Save a life – report mange!

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If you know the whereabouts of a mange-infested wombat, it needs your help!

We advocate treatment before euthanasia. If mange has not advanced to a secondary infection, and we can find its burrow, then there is a good chance that we can save it.

So that we can help the wombat as quickly as possible, we need a few things from you:

Get a photo of the wombat. This can help us with an initial assessment to see if it is mange or a wound. Please make sure it is a clear as possible. Do not get too close to the wombat as they can be dangerous (even in their unwell state) or you may also cause them unnecessary stress.

Record the wombat’s location on your phone using Google Maps. If you don’t have google maps, please provide a detailed description of where you saw the wombat including road names, crossroads, road sign, landmarks, and/or the number on the closest telegraph pole.

Take note of the time of day. This helps us gain an understanding of the wombats’ daily habits and makes it easier for us to find them.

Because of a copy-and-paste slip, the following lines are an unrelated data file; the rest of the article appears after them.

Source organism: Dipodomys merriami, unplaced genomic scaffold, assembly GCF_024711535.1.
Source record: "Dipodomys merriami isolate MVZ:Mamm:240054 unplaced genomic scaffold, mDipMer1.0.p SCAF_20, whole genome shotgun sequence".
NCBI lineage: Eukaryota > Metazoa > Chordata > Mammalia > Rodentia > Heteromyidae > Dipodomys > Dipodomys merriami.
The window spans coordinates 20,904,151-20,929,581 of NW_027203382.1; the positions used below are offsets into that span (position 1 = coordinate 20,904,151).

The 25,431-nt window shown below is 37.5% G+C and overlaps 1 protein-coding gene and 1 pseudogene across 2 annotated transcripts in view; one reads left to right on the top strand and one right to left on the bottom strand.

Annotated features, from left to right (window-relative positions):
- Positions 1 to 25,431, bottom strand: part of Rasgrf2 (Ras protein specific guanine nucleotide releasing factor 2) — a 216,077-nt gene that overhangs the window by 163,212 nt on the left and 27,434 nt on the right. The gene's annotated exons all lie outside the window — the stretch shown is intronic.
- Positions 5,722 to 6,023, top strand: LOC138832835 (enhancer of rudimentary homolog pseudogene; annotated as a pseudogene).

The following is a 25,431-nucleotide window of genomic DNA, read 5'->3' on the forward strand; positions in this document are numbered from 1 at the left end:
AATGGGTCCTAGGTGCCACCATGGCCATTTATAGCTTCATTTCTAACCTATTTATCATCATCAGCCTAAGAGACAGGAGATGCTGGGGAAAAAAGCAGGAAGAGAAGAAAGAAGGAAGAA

Contact us via phone call or Facebook ASAP. No matter where you are in Tasmania, one of our volunteers will assist.

When is “mange” not mange?

Quite often we receive reports of mange where a member of public as seen a wombat with cuts or scabs on its rump, but nowhere else.

Wombats often communicate by biting each other on the rump, so it is not uncommon to see some scars on their backside, which is typically not of concern.

What may be concerning, however, is cuts or wounds that are large, open, look painful, and may be higher on the back. This may be the result of a dog bite, or another animal attack.

If you do see this, please report this to us as well, and provide the same information as above.

We will make sure the wombat gets the help it needs.